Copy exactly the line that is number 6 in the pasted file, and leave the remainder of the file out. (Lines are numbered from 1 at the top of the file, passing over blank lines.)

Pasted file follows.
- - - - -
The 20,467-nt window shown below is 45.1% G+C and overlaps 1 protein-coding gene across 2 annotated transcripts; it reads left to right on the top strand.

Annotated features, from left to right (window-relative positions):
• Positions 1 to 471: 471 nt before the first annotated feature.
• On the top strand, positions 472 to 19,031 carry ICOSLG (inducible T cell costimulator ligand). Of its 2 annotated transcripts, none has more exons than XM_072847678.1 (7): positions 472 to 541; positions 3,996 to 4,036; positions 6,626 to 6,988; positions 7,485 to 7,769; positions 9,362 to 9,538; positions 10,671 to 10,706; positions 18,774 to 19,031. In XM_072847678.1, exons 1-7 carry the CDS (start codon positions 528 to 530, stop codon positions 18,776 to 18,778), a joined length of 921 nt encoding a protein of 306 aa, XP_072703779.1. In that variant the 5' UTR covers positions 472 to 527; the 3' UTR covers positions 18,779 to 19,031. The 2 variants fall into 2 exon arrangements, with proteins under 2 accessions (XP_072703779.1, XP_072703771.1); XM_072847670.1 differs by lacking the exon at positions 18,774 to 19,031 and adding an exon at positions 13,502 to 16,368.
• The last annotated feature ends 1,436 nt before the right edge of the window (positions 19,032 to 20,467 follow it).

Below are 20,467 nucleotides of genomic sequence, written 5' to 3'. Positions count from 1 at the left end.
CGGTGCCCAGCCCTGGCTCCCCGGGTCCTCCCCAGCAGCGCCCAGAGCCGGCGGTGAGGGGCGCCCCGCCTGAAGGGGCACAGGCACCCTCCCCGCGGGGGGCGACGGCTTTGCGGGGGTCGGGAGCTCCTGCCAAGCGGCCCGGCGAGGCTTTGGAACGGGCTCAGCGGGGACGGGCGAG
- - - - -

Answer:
Below are 20,467 nucleotides of genomic sequence, written 5' to 3'. Positions count from 1 at the left end.